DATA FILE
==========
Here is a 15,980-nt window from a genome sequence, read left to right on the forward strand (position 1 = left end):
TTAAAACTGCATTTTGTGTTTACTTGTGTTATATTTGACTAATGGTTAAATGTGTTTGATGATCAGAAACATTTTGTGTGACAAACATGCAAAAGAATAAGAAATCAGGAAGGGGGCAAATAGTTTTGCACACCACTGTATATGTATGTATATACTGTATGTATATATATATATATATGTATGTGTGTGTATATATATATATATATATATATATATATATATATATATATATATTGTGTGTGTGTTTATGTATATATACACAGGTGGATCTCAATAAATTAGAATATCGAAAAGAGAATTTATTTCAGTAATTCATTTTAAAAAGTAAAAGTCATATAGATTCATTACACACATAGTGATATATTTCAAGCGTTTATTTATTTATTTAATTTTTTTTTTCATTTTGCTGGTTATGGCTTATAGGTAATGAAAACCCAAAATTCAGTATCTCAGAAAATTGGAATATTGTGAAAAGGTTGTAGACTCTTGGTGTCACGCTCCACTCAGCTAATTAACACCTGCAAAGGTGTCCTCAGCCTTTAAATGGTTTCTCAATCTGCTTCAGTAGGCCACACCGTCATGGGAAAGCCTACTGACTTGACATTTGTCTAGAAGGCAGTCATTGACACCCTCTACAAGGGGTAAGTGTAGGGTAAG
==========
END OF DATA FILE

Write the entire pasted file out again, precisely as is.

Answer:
Here is a 15,980-nt window from a genome sequence, read left to right on the forward strand (position 1 = left end):
TTAAAACTGCATTTTGTGTTTACTTGTGTTATATTTGACTAATGGTTAAATGTGTTTGATGATCAGAAACATTTTGTGTGACAAACATGCAAAAGAATAAGAAATCAGGAAGGGGGCAAATAGTTTTGCACACCACTGTATATGTATGTATATACTGTATGTATATATATATATATATGTATGTGTGTGTATATATATATATATATATATATATATATATATATATATATATATTGTGTGTGTGTTTATGTATATATACACAGGTGGATCTCAATAAATTAGAATATCGAAAAGAGAATTTATTTCAGTAATTCATTTTAAAAAGTAAAAGTCATATAGATTCATTACACACATAGTGATATATTTCAAGCGTTTATTTATTTATTTAATTTTTTTTTTCATTTTGCTGGTTATGGCTTATAGGTAATGAAAACCCAAAATTCAGTATCTCAGAAAATTGGAATATTGTGAAAAGGTTGTAGACTCTTGGTGTCACGCTCCACTCAGCTAATTAACACCTGCAAAGGTGTCCTCAGCCTTTAAATGGTTTCTCAATCTGCTTCAGTAGGCCACACCGTCATGGGAAAGCCTACTGACTTGACATTTGTCTAGAAGGCAGTCATTGACACCCTCTACAAGGGGTAAGTGTAGGGTAAG